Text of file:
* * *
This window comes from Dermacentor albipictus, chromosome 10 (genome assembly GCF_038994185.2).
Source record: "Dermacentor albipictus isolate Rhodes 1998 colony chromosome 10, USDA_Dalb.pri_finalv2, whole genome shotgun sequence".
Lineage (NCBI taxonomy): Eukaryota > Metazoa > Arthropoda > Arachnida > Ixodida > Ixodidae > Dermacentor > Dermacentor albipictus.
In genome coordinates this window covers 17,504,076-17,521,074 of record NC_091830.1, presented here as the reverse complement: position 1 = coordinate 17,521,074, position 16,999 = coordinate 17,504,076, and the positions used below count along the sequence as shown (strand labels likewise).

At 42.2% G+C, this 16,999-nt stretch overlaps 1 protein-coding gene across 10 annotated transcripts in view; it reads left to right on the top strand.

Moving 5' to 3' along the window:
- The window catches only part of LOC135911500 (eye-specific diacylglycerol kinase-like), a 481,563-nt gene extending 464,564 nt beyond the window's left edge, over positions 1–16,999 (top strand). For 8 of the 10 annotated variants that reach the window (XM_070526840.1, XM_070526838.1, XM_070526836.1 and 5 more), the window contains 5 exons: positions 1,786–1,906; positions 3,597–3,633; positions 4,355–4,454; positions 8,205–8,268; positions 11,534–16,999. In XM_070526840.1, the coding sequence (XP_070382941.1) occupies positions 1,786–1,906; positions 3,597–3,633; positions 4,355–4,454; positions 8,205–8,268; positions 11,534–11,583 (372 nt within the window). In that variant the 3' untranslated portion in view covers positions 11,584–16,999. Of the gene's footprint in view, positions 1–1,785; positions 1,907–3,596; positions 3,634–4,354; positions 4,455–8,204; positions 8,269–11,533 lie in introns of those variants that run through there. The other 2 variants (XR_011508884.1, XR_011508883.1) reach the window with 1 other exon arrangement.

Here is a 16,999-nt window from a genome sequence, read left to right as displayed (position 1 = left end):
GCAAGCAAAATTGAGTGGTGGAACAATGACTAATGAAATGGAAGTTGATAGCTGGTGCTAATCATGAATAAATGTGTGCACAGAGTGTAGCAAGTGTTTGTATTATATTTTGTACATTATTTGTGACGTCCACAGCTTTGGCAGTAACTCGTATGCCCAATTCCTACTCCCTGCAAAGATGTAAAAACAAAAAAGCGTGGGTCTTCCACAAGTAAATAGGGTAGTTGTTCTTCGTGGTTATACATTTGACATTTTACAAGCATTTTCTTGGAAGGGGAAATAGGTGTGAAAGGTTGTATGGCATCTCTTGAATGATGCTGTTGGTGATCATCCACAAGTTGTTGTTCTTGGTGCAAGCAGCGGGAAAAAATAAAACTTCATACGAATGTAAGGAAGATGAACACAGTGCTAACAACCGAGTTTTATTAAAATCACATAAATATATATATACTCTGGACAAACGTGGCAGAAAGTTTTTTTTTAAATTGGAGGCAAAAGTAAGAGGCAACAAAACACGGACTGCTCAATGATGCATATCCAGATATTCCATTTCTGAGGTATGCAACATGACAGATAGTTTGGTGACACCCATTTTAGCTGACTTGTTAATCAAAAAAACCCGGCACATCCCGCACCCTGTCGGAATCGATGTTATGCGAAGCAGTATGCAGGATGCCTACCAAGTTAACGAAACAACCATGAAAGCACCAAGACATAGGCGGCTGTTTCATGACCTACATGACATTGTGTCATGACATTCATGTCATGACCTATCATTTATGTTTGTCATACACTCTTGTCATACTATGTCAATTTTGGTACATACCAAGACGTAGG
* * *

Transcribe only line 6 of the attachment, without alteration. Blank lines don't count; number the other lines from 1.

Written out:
Moving 5' to 3' along the window: